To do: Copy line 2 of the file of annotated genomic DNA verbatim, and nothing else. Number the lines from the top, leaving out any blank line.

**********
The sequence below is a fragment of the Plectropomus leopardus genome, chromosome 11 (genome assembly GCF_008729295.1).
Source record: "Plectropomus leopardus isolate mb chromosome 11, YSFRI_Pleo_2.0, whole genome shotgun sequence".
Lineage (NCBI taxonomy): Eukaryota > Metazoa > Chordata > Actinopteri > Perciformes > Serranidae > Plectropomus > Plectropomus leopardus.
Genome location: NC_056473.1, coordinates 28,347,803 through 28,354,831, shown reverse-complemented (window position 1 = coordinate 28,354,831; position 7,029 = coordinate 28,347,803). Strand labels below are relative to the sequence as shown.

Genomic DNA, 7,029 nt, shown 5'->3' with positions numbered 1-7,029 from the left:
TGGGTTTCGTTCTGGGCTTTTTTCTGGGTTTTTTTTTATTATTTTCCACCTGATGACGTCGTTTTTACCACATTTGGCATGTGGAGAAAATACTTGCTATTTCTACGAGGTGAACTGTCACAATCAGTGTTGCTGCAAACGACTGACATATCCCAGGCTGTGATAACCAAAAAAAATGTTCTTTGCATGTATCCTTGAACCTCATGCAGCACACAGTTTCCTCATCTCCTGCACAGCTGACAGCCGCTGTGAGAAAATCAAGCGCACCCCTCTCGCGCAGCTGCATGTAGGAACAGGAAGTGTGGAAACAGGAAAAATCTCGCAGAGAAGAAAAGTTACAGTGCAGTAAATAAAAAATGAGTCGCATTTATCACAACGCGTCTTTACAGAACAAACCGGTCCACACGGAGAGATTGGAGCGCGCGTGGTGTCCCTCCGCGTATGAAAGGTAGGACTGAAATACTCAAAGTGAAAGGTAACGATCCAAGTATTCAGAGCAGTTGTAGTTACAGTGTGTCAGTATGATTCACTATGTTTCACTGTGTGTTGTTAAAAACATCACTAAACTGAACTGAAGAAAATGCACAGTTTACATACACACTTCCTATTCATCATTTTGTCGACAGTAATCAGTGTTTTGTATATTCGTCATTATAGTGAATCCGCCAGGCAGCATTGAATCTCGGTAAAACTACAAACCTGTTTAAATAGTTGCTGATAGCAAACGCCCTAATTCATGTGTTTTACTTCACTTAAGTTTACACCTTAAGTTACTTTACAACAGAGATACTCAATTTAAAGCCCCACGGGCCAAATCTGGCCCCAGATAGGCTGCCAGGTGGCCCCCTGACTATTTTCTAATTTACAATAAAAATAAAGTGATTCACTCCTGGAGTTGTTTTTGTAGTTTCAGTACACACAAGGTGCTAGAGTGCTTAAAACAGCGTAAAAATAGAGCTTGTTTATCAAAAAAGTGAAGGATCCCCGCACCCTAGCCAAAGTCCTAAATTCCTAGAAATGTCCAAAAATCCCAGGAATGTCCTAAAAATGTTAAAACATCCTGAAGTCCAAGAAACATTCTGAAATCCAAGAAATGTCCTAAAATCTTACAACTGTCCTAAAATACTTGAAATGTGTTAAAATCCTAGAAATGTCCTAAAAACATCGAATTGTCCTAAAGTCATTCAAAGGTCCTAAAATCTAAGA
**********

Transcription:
Source record: "Plectropomus leopardus isolate mb chromosome 11, YSFRI_Pleo_2.0, whole genome shotgun sequence".